The isolated scope of WebWorkers is one of the more practical downsides, i.e. a WebWorker lives in its own sandbox, needs to be loaded from a separate source file, cannot access the DOM and cannot directly share any data with the main application. The latter can only be achieved via message passing, which in many cases can incur quite an overhead due to needing to clone data (see exceptions below). Of course I realize & appreciate the importance of the various security considerations which caused these constraints, but they do quickly add up to have a dramatic impact on an app’s architecture and the overall development workflow, maybe especially so for ClojureScript.
ClojureScript uses a dual stage compilation strategy, relying on Google’s Closure compiler to produce the final, optimized JS output. For production builds this usually generates a single JS file, and thanks to dead code elimination, this is only containing the actually used parts of the entire application, incl. those of the CLJS runtime itself, as well as any other libraries used (if configured correctly). In addition, the Google Closure compiler has been supporting modular compilation for a long while now, allowing users to split outputs into separate modules and ClojureScript gained access to that feature sometime last year. This means, we can indicate to the compiler which namespaces should end up in which (of the multiple) output files, as well as specify module dependencies. Via its so called “cross module method motion”, the compiler then potentially even further re-arranges functions over the various outputs, e.g. if it can prove that a function is only used by a single module. This is truly splendid and generally works like a charm — unless one wants to use Workers and have them be part of a common code base.
There’re many reasons, both technical and from a UX perspective, why splitting up large code bases for web deployment is an important step to take: We can reduce the initial download size, enable code sharing between modules etc. WebWorkers too can have a positive effect on the overall user experience, generally enabling higher performance due to offering true concurrency (not just an illusion) and avoiding (or at least reducing) stalling UIs and the resulting high blood pressure. But…
Even though ClojureScript & Closure compiler include all the necessary ingredients to enable this modular magic, neither tool can be made aware of the fact that certain namespaces of the common code base are intended to run in a separate scope (i.e. as worker), but still want to make use of other modules and the compiler(s) will therefore produce breaking code when utilizing the full, “advanced” optimization strategy/configuration.
In our ClojureScript workshop last week, we developed a small example discussing some of these pitfalls and I’ve spent some more time afterwards to actually also make it work for production builds.
The worker code is pretty minimal and only responsible for loading, parsing and analyzing the loaded mesh. As mentioned previously, any kind of data can be passed to/from a worker, but usually incurs a deep copy to be created, in order to warrant non-leaking references. Thankfully, there are exceptions and these are especially useful for WebGL-based use cases (or any other use case where binary data is natural & suitable, e.g. asm.js too). In short, data ownership can be literally transferred (instead of copied) to the other party by specifying a list of object references as optional argument to postMessage — here “object” meaning ArrayBuffers. (In case you’re wondering why this is especially suitable for WebGL, it’s because geometry data and other attributes must be defined as typed arrays, hence a perfect match…)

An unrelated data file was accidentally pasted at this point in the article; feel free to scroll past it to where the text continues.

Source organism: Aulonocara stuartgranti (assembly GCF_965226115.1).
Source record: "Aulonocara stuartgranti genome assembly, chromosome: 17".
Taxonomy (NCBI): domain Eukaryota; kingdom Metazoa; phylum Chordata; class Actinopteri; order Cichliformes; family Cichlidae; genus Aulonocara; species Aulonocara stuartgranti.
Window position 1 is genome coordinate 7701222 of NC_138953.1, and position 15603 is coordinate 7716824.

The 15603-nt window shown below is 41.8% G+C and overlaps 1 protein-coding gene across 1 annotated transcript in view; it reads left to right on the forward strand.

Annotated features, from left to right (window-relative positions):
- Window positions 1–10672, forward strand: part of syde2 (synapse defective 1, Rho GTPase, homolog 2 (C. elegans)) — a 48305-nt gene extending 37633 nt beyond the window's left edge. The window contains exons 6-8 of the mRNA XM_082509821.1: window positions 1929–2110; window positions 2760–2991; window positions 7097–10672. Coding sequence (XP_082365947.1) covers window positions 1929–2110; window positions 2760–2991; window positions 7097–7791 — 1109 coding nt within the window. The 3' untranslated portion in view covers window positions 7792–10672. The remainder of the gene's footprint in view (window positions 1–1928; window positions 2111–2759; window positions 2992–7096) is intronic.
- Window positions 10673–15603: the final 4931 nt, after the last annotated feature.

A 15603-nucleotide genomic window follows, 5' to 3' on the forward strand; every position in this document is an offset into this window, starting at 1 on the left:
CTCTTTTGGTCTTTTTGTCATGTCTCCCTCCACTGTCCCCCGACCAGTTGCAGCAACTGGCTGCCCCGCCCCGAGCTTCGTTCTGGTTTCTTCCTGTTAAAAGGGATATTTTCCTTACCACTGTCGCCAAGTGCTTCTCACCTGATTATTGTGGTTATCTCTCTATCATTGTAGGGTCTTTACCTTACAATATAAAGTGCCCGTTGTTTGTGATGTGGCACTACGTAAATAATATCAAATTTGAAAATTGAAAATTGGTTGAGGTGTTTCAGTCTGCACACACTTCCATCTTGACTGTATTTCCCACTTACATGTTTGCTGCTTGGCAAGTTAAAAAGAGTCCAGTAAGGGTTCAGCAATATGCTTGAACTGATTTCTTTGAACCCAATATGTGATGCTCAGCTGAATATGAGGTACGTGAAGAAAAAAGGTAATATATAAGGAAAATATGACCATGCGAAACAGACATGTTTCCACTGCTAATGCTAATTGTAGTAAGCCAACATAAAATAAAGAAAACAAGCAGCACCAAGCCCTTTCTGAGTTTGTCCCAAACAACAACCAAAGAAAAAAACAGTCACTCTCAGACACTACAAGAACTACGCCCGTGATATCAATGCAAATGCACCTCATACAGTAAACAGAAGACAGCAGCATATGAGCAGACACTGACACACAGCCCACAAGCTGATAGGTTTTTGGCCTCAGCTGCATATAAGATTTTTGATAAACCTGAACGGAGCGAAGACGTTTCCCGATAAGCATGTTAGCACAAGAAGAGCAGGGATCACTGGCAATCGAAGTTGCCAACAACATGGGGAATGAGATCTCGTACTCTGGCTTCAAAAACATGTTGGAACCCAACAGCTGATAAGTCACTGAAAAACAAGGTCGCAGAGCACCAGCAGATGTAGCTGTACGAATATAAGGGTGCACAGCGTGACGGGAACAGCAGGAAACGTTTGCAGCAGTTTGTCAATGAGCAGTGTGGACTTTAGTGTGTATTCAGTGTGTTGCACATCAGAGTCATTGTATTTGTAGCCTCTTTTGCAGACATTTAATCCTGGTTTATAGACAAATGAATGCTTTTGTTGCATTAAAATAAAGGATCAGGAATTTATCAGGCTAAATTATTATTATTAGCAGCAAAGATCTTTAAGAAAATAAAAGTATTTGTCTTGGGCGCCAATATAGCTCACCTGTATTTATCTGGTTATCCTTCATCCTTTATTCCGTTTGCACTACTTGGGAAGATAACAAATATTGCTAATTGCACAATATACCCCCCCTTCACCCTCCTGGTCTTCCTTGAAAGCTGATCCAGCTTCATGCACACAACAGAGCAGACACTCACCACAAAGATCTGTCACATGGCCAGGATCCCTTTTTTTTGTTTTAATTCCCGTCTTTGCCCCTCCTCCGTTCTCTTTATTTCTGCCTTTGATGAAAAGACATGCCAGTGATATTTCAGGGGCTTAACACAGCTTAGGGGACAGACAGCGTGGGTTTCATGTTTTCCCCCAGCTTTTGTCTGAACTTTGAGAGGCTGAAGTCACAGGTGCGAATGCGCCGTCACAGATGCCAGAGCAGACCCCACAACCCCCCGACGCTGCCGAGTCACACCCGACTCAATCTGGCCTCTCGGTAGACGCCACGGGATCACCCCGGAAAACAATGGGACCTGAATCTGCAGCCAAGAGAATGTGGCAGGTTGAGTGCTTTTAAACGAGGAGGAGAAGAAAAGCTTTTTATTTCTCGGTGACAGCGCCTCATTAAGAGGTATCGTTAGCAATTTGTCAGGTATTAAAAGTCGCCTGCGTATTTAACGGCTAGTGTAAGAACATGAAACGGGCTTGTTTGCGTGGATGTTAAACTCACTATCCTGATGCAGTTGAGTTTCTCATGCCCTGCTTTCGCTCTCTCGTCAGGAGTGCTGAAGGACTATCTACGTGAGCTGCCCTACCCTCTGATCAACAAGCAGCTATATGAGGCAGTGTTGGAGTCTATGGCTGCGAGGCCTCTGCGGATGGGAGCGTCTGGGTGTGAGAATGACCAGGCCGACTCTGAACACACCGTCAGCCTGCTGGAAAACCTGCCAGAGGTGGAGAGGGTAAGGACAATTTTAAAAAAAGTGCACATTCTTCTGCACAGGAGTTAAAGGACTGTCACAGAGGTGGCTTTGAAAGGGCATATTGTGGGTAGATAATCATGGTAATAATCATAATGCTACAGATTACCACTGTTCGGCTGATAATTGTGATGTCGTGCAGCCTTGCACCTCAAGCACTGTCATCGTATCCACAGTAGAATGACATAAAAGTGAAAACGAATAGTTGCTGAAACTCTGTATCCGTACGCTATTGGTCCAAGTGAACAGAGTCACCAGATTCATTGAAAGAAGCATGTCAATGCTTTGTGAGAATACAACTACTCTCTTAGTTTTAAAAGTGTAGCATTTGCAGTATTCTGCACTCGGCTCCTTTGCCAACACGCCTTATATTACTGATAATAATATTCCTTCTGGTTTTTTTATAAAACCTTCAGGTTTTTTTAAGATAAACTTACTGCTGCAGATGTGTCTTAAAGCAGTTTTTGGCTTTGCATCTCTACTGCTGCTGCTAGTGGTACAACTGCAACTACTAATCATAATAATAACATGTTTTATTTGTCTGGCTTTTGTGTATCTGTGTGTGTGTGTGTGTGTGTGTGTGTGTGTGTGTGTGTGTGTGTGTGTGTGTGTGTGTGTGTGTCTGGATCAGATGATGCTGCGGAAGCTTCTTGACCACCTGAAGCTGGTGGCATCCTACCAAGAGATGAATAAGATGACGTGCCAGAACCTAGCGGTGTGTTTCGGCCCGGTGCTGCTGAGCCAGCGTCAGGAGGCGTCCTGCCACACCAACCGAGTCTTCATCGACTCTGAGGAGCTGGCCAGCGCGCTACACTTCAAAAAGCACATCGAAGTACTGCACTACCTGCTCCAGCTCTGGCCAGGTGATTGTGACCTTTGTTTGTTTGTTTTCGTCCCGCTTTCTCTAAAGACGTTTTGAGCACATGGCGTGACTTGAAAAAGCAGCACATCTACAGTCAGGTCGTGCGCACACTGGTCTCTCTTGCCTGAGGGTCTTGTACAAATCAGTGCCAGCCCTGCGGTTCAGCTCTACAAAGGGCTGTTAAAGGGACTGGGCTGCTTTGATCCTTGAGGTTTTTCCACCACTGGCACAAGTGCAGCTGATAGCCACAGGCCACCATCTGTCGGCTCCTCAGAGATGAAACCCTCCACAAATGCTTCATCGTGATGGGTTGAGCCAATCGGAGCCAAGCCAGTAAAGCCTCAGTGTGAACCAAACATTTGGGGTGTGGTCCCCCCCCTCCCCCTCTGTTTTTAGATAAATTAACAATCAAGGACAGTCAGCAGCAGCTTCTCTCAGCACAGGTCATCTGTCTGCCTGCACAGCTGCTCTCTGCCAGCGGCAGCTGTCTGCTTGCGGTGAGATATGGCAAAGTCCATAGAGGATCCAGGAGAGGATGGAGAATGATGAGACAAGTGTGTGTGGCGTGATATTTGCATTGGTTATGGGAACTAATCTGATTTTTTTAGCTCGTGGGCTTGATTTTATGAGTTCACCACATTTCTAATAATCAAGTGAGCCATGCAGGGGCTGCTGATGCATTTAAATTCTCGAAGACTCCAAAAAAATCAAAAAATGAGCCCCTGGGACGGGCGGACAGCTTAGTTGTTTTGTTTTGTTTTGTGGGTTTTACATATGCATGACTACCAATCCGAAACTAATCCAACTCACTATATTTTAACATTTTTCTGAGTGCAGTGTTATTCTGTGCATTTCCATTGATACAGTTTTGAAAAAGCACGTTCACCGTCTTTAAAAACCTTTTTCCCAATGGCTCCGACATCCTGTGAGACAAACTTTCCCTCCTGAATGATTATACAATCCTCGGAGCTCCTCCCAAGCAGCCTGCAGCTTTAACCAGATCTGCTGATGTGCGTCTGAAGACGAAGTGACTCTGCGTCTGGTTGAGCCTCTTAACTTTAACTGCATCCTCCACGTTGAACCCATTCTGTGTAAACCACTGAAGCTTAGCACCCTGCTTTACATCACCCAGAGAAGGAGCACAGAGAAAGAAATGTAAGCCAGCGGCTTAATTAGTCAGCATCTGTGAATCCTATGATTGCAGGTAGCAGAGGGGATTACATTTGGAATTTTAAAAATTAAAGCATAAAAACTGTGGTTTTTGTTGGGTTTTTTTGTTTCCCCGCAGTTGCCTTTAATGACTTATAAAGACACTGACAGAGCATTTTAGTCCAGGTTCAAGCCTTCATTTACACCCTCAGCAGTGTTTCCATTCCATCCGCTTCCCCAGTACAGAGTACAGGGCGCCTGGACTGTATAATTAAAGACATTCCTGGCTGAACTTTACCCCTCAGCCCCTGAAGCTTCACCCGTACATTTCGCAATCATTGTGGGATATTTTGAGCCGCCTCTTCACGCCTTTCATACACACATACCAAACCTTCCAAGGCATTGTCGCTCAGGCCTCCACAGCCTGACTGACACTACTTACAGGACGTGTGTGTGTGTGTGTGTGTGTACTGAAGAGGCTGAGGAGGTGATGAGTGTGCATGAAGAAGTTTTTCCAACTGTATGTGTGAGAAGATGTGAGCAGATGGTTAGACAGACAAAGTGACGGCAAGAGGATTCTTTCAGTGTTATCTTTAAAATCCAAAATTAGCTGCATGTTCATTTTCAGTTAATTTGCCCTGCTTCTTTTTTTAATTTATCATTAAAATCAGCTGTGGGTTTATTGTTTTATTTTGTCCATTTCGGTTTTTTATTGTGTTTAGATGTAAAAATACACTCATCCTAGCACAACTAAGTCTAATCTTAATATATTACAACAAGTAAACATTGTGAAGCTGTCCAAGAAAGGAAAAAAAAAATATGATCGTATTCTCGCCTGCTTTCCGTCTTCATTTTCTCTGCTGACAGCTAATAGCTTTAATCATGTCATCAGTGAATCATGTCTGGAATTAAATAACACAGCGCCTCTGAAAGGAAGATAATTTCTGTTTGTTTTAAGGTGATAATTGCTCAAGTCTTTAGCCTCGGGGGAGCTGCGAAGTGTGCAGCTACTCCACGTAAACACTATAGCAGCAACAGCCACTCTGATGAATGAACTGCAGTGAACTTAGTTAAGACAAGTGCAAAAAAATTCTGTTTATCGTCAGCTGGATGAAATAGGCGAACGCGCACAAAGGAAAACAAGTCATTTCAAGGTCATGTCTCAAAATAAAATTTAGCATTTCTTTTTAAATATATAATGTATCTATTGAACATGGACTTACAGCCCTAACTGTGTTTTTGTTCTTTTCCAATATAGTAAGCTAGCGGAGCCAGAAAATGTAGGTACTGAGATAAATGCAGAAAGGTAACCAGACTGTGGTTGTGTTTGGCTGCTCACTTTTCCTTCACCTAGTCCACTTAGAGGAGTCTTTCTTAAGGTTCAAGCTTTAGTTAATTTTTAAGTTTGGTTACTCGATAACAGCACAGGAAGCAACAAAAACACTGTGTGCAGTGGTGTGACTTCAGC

Very important: Since our worker is written in ClojureScript, it needs to import the file base.js (the module containing CLJS etc.). This is done via importScripts. Also note, Workers cannot use the global window object and should use self instead…
The main app namespace provides various Reagent UI components (incl. a re-usable canvas animation component), the WebGL initialization & update loop, app state handling, initializes the worker and processes messages. The receive-mesh! function is the receiver of mesh data sent from the worker and prepares the mesh for WebGL (the worker itself has no access to it).
Compilation & post-processing
Since the advanced optimizations in the Closure compiler generally completely change the order, naming and presence of things, they will cause havoc in the generated meshworker.js file. Even though we placed the importScripts at the very beginning of the source file, the compiled version (due to x-module motion) has a lot of other code injected/prepended (which is relying on code defined in the base.js file) and therefore is causing errors at runtime. After some experimentation I figured out that this can be avoided by post-processing the JS file and moving the importScripts call to where it belongs: at the beginning of the file. A simple nodejs script can automate this process:
The complete example repo can be found here and has been successfully tested in Chrome (incl. on Android), Firefox, Safari.
WebWorkers are an exciting technology and I think deserve more attention by the larger ClojureScript community. Part of ClojureScript’s rationale was to simplify the development of larger web applications. Support of modular compilation is part of that story and WebWorkers are too.
Last but not least, SharedArrayBuffers in combination with atomic operations (both currently only available in Firefox Nightly) will hopefully soon offer improved flexibility when it comes to better harnessing the resources of contemporary multicore hardware in the browser. It be great to slowly start thinking (in a lazyweb way) if / how ClojureScript could make (better) use of these things.